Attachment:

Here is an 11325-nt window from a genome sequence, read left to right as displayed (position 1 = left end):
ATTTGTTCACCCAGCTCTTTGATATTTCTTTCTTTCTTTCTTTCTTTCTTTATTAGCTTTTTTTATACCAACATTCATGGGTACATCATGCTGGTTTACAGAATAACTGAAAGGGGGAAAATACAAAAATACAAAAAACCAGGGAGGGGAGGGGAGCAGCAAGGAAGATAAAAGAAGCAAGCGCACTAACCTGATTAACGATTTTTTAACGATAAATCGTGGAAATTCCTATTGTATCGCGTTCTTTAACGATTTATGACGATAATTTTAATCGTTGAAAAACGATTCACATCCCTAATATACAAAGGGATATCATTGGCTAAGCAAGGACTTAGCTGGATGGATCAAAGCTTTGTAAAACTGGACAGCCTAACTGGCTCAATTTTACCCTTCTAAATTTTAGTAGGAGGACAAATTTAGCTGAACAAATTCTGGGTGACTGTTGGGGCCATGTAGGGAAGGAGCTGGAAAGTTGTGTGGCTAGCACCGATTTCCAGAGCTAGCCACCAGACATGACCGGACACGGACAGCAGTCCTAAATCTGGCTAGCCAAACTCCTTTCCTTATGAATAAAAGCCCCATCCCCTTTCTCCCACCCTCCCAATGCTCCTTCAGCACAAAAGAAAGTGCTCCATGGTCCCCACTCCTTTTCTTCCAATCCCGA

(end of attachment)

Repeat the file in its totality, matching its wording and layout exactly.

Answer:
Here is an 11325-nt window from a genome sequence, read left to right as displayed (position 1 = left end):
ATTTGTTCACCCAGCTCTTTGATATTTCTTTCTTTCTTTCTTTCTTTCTTTATTAGCTTTTTTTATACCAACATTCATGGGTACATCATGCTGGTTTACAGAATAACTGAAAGGGGGAAAATACAAAAATACAAAAAACCAGGGAGGGGAGGGGAGCAGCAAGGAAGATAAAAGAAGCAAGCGCACTAACCTGATTAACGATTTTTTAACGATAAATCGTGGAAATTCCTATTGTATCGCGTTCTTTAACGATTTATGACGATAATTTTAATCGTTGAAAAACGATTCACATCCCTAATATACAAAGGGATATCATTGGCTAAGCAAGGACTTAGCTGGATGGATCAAAGCTTTGTAAAACTGGACAGCCTAACTGGCTCAATTTTACCCTTCTAAATTTTAGTAGGAGGACAAATTTAGCTGAACAAATTCTGGGTGACTGTTGGGGCCATGTAGGGAAGGAGCTGGAAAGTTGTGTGGCTAGCACCGATTTCCAGAGCTAGCCACCAGACATGACCGGACACGGACAGCAGTCCTAAATCTGGCTAGCCAAACTCCTTTCCTTATGAATAAAAGCCCCATCCCCTTTCTCCCACCCTCCCAATGCTCCTTCAGCACAAAAGAAAGTGCTCCATGGTCCCCACTCCTTTTCTTCCAATCCCGA